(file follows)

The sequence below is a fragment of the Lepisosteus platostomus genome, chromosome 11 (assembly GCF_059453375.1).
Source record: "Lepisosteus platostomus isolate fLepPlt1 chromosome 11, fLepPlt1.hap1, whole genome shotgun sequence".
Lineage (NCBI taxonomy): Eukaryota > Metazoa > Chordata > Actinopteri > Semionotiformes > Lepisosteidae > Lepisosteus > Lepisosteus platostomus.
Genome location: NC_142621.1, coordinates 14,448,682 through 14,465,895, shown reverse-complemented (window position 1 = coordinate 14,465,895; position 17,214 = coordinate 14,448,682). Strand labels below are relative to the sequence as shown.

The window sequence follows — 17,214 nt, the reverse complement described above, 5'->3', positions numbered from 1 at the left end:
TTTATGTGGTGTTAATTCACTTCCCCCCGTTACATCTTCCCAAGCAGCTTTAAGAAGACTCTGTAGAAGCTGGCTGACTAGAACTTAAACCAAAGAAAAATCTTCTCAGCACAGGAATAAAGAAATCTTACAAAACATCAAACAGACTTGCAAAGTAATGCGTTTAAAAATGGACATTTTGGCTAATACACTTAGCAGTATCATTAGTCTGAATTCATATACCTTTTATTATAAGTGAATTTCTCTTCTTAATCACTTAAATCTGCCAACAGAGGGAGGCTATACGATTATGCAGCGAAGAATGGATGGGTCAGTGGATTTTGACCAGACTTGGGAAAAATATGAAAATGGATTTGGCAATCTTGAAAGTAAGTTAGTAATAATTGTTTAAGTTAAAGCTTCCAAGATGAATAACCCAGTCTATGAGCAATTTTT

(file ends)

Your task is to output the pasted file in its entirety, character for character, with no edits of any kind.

The sequence below is a fragment of the Lepisosteus platostomus genome, chromosome 11 (assembly GCF_059453375.1).
Source record: "Lepisosteus platostomus isolate fLepPlt1 chromosome 11, fLepPlt1.hap1, whole genome shotgun sequence".
Lineage (NCBI taxonomy): Eukaryota > Metazoa > Chordata > Actinopteri > Semionotiformes > Lepisosteidae > Lepisosteus > Lepisosteus platostomus.
Genome location: NC_142621.1, coordinates 14,448,682 through 14,465,895, shown reverse-complemented (window position 1 = coordinate 14,465,895; position 17,214 = coordinate 14,448,682). Strand labels below are relative to the sequence as shown.

The window sequence follows — 17,214 nt, the reverse complement described above, 5'->3', positions numbered from 1 at the left end:
TTTATGTGGTGTTAATTCACTTCCCCCCGTTACATCTTCCCAAGCAGCTTTAAGAAGACTCTGTAGAAGCTGGCTGACTAGAACTTAAACCAAAGAAAAATCTTCTCAGCACAGGAATAAAGAAATCTTACAAAACATCAAACAGACTTGCAAAGTAATGCGTTTAAAAATGGACATTTTGGCTAATACACTTAGCAGTATCATTAGTCTGAATTCATATACCTTTTATTATAAGTGAATTTCTCTTCTTAATCACTTAAATCTGCCAACAGAGGGAGGCTATACGATTATGCAGCGAAGAATGGATGGGTCAGTGGATTTTGACCAGACTTGGGAAAAATATGAAAATGGATTTGGCAATCTTGAAAGTAAGTTAGTAATAATTGTTTAAGTTAAAGCTTCCAAGATGAATAACCCAGTCTATGAGCAATTTTT